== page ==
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Geometry with an Introduction to Cosmic Topology offers an introduction to non-Euclidean geometry through the lens of questions that have ignited the imagination of stargazers since antiquity. What is the shape of the universe? Does the universe have an edge? Is it infinitely big?

This text is intended for undergraduate mathematics and physics majors who have completed a multivariable calculus course and are ready for a course that practices the habits of thought needed in advanced courses of the undergraduate mathematics curriculum. The text is also particularly suited to independent study, with essays and other discussions complementing the mathematical content in several sections.

Mathematicians and cosmologists have expended considerable amounts of effort investigating the shape of the universe, and this field of research is called cosmic topology. Geometry plays a fundamental role in this research. Under basic assumptions about the nature of space, there is a simple relationship between the geometry of the universe and its shape, and there are just three possibilities for the type of geometry: hyperbolic geometry, elliptic geometry, and Euclidean geometry. These are the geometries we study in this text.

Chapters 2 through 7 contain the core mathematical content. The text follows the Erlangen Program, which develops geometry in terms of a space and a group of transformations of that space. Chapter 2 focuses on the complex plane, the space on which we build two-dimensional geometry. Chapter 3 details transformations of the plane, including Möbius transformations. This chapter marks the heart of the text, and the inversions in Section 3.2 mark the heart of the chapter. All non-Euclidean transformations in the text are built from inversions. We formally define geometry in Chapter 4, and pursue hypberbolic and elliptc geometry in Chapters 5 and 6, respectively. Chapter 7 begins by extending these geometries to different curvature scales. Section 7.4 presents a unified family of geometries on all curvature scales, emphasizing key results common to them all. Section 7.5 provides an informal development of the topology of surfaces, and Section 7.6 relates the topology of surfaces to geometry, culminating with the Gauss-Bonnet formula. Section 7.7 discusses quotient spaces, and presents an important tool of cosmic topology, the Dirichlet domain.

Two longer essays bookend the core content. Chapter 1 introduces the geometric perspective taken in this text. In my experience it is very helpful to spend time discussing this content in class. The Coneland and Saddleland exercises (Exercises 1.3.5 and 1.3.7) have proven particularly helpful for motivating the content of the text. In Chapter 8, after having developed two-dimensional non-Euclidean geometry and the topology of surfaces, we glance meaningfully at the present state of research in cosmic topology. Section 8.1 offers a brief survey of three-dimensional geometry and 3-manifolds, which are possible shapes of the universe. Sections 8.2 and 8.3 present two research programs in cosmic topology: cosmic crystallography and circles-in-the-sky. Measurements taken and analyzed over the last twenty years have greatly altered the way many cosmologists view the universe, and the text ends with a discussion of our present understanding of the state of the universe.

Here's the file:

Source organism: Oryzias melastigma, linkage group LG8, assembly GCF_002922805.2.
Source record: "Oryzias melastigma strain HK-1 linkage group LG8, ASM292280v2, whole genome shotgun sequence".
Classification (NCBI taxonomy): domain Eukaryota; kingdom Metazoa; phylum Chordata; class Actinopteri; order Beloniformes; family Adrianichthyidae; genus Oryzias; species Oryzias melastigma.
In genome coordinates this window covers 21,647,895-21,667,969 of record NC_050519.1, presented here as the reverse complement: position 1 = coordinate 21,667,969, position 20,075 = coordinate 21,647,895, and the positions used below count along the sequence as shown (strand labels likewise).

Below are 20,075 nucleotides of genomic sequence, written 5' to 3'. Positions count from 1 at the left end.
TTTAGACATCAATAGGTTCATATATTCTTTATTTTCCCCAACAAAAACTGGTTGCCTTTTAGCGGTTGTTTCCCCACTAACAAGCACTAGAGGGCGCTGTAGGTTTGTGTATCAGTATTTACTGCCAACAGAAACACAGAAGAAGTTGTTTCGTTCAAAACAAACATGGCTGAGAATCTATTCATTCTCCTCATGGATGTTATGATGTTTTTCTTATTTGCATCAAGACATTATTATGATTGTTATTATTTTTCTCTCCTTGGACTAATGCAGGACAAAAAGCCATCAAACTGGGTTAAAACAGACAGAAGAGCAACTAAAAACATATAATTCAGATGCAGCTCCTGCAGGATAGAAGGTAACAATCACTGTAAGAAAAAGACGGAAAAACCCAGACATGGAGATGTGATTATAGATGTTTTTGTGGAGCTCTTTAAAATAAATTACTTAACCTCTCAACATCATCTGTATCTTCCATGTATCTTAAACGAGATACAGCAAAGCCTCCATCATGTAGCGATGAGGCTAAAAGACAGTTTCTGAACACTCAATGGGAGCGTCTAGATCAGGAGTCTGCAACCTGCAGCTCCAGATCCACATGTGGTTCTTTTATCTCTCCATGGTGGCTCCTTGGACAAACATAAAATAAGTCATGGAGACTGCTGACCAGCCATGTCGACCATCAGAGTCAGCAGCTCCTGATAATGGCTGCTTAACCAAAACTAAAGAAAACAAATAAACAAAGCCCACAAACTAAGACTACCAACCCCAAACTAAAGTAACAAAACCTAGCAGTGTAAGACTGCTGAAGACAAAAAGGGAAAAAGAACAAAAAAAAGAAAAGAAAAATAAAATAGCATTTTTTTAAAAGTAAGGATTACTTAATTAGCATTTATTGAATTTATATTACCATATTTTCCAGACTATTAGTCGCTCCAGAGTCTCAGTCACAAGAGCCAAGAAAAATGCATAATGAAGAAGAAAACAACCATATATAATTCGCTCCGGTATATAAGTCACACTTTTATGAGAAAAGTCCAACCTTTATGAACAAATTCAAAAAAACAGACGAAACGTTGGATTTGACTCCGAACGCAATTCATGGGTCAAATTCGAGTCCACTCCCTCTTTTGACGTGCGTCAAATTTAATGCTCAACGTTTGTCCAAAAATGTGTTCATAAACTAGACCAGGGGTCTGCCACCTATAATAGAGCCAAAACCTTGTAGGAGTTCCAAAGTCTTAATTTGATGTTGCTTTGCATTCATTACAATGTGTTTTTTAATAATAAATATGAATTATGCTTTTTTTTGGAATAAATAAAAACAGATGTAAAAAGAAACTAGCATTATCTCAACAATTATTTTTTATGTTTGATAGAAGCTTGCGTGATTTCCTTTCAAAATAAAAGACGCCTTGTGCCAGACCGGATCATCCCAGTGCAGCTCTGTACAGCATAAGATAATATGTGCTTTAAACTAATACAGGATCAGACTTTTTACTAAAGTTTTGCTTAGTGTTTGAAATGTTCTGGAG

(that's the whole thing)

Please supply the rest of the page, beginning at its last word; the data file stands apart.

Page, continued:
Compass and ruler constructions play a visible role in the text, primarily because inversions are emphasized as the basic building blocks of transformations. Constructions are used in some proofs (such as the Fundamental Theorem of Möbius Transformations) and as a guide to definitions (such as the arc-length differential in the hyperbolic plane). We encourage readers to practice constructions as they read along, either with compass and ruler on paper, or with software such as The Geometer's Sketchpad or Geogebra. Some Geometer's Sketchpad templates and activites related to the text can be found at the text's website.

Reading the text online

An online text is fabulous at linking content, but we emphasize that this text is meant to be read. It was written to tell a mathematical story. It is not meant to be a collection of theorems and examples to be consulted as a reference. As such, online readers of this text are encouraged to turn the pages using the “arrow” buttons on the page as opposed to clicking on section links. Read the content slowly, participate in the examples, and work on the exercises. Grapple with the ideas, and ask questions. Feel free to email the author any questions or comments about the material.

Changes from the previously published version

For those familiar with the oringial version of the text published by Jones & Bartlett, we note a few changes in the current edition. First, the numbering scheme has changed, so Example and Theorem and Figure numbers will not match the old hard copy. Of course the numbering schemes on the website and the new print options of the text do agree. For the most part, exercises have been unchanged, though more have been added. In sections with additional exercises, these new ones typically appear at the end of the section. Finally, Chapter 7 has been reorganized in an effort to place more emphasis on the family \((X_k,G_k)\text{,}\) and the key theorems common to all these geometries. This family now receives its own section, Section 7.4. The previous Section 7.4 (Observing Curvature in a Universe) has been folded into Section 7.3.